Qubits can, for instance, transmit coded messages with
absolute secrecy, typically in the form of particles of light,
or photons (SN: 8/16/08, p. 24). Messages sent as a string of
qubits, encoded in the orientations of photon vibrations, are
secure because any attempt at eavesdropping would alter the
message in a detectable way.
Such quantum-secured systems are already commercially available, and may someday be a commercial necessity because of another quantum information application:
quantum computing. For certain problems, computing with
qubits held in a quantum memory can solve mathematical
problems so hard that a standard supercomputer couldn’t
find the answer within the lifetime of the universe. One such
hard problem is finding the prime factors of very big numbers.
Codes based on such problems, which now protect most electronic financial transactions, would be worthless in a world
with full-scale quantum computers. (No need to worry about
your credit card security just yet, though. Breaking today’s
codes would require a quantum computer handling thousands
or more qubits; the record for today’s prototypes is merely 14.)
Quantum computers wouldn’t be worth much for general
number crunching. They would work only for problems that
could be posed in the form of an algorithm amenable to the
way quantum weirdness can cancel out wrong answers, allowing only the correct one to survive. But a sufficiently sophisticated quantum computer would be able to simulate molecular
systems governed by quantum mechanics. You could harness
that power to foretell the outcome of chemical reactions, for
instance, without the bother of test tubes. Such computing
ability could aid the design of new industrial materials or help
develop powerful drugs with fewer side effects.
“Of the currently understood algorithms, the one that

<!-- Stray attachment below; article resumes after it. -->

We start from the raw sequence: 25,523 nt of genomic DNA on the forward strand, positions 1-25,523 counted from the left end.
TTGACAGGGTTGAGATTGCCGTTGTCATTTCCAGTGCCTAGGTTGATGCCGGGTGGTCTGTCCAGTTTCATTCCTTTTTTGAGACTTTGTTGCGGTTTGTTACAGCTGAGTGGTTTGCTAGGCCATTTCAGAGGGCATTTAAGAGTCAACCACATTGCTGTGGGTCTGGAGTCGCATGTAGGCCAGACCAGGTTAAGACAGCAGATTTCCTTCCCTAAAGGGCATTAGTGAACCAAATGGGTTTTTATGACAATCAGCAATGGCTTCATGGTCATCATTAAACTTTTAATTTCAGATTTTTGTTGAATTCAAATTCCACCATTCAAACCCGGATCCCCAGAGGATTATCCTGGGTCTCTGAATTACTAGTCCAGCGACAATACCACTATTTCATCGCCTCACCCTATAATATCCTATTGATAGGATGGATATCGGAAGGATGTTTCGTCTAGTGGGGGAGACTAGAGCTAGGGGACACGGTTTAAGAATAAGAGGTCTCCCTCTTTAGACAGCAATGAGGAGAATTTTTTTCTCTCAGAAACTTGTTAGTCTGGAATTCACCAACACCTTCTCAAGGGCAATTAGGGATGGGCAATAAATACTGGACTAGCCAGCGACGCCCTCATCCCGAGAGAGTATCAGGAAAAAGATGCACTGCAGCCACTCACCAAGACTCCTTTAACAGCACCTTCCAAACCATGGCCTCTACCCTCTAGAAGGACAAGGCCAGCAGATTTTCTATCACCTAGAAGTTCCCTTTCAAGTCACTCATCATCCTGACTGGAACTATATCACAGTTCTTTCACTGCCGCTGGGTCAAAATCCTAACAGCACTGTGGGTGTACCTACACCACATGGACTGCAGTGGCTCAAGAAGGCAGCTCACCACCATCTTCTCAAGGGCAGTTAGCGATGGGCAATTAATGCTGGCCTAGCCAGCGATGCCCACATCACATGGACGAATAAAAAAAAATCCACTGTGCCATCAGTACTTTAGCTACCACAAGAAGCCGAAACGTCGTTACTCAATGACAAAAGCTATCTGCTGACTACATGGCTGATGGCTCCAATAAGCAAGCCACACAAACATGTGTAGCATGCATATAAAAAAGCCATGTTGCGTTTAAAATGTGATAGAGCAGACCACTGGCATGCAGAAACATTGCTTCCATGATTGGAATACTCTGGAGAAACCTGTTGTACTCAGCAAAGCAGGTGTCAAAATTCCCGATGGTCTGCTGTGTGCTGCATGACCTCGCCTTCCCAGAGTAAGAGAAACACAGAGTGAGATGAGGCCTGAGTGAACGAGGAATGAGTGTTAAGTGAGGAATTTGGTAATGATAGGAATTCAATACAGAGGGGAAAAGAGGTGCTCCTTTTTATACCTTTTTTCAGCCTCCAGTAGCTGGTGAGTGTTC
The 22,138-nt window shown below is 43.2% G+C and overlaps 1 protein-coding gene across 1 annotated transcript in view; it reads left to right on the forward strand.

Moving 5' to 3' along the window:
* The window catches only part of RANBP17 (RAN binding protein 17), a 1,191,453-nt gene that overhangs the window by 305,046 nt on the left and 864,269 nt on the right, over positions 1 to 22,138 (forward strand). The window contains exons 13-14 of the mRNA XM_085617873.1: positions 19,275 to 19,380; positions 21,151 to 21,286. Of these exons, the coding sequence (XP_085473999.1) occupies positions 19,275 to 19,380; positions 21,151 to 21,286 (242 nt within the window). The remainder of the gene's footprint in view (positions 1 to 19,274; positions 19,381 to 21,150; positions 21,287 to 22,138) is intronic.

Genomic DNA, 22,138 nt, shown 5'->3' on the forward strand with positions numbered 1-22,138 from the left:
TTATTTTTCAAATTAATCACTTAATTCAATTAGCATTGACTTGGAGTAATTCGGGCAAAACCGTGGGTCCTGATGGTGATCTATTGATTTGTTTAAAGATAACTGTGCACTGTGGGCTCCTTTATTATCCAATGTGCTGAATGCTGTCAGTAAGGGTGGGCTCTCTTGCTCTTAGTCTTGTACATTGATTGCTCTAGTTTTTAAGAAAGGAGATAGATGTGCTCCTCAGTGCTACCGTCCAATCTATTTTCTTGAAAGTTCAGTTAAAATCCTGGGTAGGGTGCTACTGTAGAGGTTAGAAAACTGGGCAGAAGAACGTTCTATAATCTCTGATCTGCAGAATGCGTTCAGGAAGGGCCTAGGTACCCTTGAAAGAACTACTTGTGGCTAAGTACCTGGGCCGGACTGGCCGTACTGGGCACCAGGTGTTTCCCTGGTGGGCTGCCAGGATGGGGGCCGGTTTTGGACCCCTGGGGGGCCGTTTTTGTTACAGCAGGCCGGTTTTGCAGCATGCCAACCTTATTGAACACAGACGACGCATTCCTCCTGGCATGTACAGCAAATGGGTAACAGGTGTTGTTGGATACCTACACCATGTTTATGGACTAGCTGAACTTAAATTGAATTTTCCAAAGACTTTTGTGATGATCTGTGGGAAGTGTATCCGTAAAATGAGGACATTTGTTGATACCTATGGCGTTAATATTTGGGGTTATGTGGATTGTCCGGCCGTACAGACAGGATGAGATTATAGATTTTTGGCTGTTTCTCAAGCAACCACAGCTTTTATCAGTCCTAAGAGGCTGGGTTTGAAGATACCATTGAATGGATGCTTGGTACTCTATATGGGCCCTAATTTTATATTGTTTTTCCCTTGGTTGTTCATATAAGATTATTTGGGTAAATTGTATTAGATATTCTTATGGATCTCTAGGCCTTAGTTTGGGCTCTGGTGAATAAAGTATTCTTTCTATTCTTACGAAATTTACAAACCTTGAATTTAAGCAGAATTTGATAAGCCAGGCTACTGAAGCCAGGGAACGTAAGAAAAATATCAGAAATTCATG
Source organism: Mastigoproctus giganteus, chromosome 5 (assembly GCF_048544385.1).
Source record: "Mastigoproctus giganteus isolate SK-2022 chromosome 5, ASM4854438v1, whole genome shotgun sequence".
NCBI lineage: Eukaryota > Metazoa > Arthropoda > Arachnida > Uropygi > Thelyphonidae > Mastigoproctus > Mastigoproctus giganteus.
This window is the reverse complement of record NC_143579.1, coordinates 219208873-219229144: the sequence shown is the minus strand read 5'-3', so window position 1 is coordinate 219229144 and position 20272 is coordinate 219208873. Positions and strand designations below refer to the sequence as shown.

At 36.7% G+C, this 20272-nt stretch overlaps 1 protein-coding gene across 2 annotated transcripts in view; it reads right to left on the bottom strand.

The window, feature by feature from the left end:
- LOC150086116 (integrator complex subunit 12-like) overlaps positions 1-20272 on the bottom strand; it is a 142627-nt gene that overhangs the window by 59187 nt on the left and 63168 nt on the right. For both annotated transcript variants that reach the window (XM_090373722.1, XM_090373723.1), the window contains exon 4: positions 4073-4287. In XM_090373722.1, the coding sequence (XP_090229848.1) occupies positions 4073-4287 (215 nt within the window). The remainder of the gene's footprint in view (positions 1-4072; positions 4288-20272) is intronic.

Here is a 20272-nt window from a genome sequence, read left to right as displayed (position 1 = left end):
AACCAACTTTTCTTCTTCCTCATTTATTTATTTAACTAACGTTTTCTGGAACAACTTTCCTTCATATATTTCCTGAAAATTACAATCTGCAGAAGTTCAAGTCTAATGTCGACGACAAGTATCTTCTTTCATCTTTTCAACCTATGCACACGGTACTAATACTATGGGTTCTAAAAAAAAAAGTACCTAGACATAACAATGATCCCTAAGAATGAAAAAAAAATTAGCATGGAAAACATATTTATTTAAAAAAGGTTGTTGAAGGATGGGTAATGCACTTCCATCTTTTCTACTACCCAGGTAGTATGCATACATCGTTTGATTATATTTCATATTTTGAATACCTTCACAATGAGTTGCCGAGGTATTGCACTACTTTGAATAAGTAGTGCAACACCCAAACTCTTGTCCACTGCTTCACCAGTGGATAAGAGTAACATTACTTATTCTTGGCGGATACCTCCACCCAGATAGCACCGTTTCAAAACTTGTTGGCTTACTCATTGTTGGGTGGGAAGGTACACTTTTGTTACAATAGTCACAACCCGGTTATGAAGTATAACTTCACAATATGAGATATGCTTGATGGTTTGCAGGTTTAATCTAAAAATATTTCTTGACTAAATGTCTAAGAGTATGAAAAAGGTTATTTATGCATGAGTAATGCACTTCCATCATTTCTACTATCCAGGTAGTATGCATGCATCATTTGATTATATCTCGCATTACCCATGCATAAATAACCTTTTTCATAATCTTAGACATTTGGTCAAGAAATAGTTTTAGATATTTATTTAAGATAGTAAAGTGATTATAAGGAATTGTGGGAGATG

seems most promising for applications is simulation of a
quantum system,” says Caltech physicist John Preskill. “We
don’t currently envision that you’ll be sending your e-mail
on a quantum computer. On the other hand, quantum games
might be a blast.”
But for all these wonders, quantum computers and other
quantum information processing systems are not mere
investment speculation opportunities. They are tools for
scientists to dig deeper into reality’s foundations. Quan-
tum information could reveal nuances about the interface
between mathematics and the physical world.
Cracking codes, for instance, involves solving the very
hard math problem of finding the prime factors of a big
number, hundreds of digits long. But the fact that a quan-tum-computing algorithm can solve such a problem — as
discovered by the mathematician Peter Shor in 1994 — has
deeper implications than just financial eavesdropping.
“Factoring is a hard problem classically,” says Preskill, “but
Shor’s algorithm shows that it is an easy problem quantumly.
And so it seems the boundary between what problems are
hard and what problems are easy is different in our physical
world — because it’s a quantum world — than it would be if the
To solve certain hard problems beyond the ability of ordinary
computers, quantum computers need to process bits of
quantum information, or qubits. One proposed method would
store the qubits in the form of rubidium atoms (red) held in
place by an “optical lattice” (blue) created by laser beams.
world were classical.” In other words, quantum information
processing reveals something about math’s relation to physical reality that prequantum scientists couldn’t have imagined.
Or at least that’s what quantum scientists believe. Prov-
ing that the physical world really does allow quantum solu-
tions to some hard math problems requires actually building
a large-scale quantum computer. “We hope to be able to
verify that these extraordinary computational resources in
quantum systems really are part of the way nature behaves,”
Preskill noted recently in Vancouver at the annual meeting
of the American Association for the Advancement of Science.
“We could do so by solving a problem that we think is hard
classically … with a quantum computer, where we can easily
verify with a classical computer that the quantum computer
got the right answer.”
Factoring would be one example of such a problem — very
hard to solve, but easy to check to see if the answer you get is
right. But other hard math problems probably exceed even
a quantum computer’s capabilities. “Some problems are
quantumly hard,” says Preskill. Knowing which problems are
hard for quantum computers would offer insight into what
kinds of mathematical computations are actually possible in
the physical universe.
One computational claim challenged by quantum computing, MIT computer scientist Scott Aaronson points out, is a
long-held belief called the extended Church-Turing thesis. It
basically states that anything feasibly computable by a physical device is also computable by an idealized “universal”
computer known as a Turing machine.
“This is a falsifiable claim about the laws of physics,”
Aaronson said at the AAAS meeting. It expresses the belief
that if physical laws are like computer code, any reasonable programming language for nature’s laws could emulate